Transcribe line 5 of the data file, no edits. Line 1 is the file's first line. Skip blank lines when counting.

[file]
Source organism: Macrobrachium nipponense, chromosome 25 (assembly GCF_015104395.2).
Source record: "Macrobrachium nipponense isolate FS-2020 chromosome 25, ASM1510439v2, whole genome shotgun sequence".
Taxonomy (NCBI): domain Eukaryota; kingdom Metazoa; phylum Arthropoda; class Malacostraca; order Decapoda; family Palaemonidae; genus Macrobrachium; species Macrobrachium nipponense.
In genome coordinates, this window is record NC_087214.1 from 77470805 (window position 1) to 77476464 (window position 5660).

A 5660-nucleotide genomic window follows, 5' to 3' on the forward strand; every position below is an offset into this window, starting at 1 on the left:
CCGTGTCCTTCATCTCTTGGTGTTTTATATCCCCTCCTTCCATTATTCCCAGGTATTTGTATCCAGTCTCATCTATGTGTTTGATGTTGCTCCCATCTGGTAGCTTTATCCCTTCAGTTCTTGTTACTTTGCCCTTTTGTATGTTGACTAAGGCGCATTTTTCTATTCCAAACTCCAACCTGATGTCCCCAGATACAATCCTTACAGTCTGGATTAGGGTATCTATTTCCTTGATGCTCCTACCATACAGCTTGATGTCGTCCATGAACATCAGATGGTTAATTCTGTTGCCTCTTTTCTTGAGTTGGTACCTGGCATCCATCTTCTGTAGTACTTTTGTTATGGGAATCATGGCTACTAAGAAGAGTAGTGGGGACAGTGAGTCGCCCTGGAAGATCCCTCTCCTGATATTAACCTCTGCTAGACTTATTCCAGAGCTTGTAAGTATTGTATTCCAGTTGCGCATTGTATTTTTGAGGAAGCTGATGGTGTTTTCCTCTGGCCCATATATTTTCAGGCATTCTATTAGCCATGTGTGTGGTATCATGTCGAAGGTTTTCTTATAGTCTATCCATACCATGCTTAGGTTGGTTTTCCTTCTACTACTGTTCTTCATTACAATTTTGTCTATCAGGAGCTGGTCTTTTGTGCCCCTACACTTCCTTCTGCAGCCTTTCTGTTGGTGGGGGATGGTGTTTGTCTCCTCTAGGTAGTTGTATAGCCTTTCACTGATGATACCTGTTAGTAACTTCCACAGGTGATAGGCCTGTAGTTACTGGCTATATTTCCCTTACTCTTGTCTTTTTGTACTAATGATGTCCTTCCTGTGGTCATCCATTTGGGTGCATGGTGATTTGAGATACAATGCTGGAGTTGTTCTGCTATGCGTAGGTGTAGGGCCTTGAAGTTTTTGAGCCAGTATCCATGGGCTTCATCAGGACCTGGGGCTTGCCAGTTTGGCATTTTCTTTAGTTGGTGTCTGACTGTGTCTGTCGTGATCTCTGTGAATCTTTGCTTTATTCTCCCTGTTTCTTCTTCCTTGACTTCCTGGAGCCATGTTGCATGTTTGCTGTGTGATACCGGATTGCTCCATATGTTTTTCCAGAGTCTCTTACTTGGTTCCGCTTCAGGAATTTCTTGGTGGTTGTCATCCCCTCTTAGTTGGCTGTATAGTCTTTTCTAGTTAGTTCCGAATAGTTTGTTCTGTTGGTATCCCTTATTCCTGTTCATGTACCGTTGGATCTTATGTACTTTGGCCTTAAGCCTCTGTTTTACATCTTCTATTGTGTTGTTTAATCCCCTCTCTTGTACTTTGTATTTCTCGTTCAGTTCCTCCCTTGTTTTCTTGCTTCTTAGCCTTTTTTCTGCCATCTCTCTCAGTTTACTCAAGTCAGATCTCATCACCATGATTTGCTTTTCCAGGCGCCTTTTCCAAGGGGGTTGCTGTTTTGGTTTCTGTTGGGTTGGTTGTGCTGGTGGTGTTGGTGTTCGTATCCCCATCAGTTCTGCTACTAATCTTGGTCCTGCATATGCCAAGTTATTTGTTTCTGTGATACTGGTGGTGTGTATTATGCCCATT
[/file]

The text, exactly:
A 5660-nucleotide genomic window follows, 5' to 3' on the forward strand; every position below is an offset into this window, starting at 1 on the left: